1. Whatever begins to exist has a cause.
2. The Universe began to exist.
3. Therefore, the Universe had a cause.
This argument seems reasonable at first approach. Everything that a human being has observed (before the 19th century as we are about to see) appears to fall within this argument. A baby deer is born because its mother mated with a male deer of the same species. Cause -> effect. Simple. Or is it?
The "law of causality" is a misleading title, we have never actually tested this law scientifically. In order to do so we would have to travel back in time and determine whether the same cause had the same effect. Of course, humans have never travelled back in time. Furthermore, it is arguable that the act of travelling backwards in time would alter the beginning state and accordingly contaminate the experiment. Thus causality is not a law at all. It is not even a theory. Causality only works on a hypothetical basis.
Above: David Hume considers causation:-
"Do you think those donuts caused me to gain weight?"
This idea that Causation is not universal was discussed extensively by the philosopher David Hume, who correctly pointed out that:-
1. If A is said to cause B then
2. It is necessary to state that whenever A happens B must result.
Of course, such a statement can only be made by way of induction and is only logically possible if either:-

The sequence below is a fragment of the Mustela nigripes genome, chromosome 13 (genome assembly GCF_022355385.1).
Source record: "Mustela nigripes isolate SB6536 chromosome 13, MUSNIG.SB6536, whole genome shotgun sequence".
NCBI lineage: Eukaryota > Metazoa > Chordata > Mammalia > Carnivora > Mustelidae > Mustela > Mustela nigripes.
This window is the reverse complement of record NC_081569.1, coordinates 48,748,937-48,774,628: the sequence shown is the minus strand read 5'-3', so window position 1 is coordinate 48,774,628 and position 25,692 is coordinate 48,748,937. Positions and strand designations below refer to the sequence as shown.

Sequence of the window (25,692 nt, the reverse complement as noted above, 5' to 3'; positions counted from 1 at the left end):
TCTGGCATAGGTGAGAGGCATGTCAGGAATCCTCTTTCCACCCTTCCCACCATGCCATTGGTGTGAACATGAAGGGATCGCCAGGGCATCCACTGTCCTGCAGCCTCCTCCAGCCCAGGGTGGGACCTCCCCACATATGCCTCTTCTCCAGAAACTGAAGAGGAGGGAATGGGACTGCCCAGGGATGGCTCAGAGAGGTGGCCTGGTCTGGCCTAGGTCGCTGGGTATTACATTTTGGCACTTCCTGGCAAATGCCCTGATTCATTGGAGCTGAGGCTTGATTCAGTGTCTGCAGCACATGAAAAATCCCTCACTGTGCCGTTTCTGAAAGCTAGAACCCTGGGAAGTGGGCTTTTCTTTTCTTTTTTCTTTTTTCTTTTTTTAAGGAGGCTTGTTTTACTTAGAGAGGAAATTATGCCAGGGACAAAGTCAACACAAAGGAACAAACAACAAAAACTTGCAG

1. The statement is made by someone that has absolute knowledge; and,
2. The statement is consistent with everything that is known.
Because human beings do not have all knowledge in the universe, inductive reasoning has been discounted by modern philosophers including Karl Popper and David Miller. Accordingly, the statement that "Whatever begins to exist has a cause" as well as the argument as a whole is not logical except to a person that has absolute knowledge. Thus the argument from First Cause fails at the initial stage.
However, even if we were to ignore this fatal flaw, CASE notes that there is ground to defeat a statement based on inductive logic without having absolute knowledge, where the statement is not "consistent with everything that is known". Thus, we must ask whether there is anything in the universe that we know of that is not consistent with causation? Well, from the argument of first cause we must postulate at least one (being the uncaused cause), however, it is clearly premature to say that we know there was a first cause as that would be circular (IE we are disproving something from the position of accepting it to be true). On the other hand, perhaps we should turn to science and the world of the very, very, very small.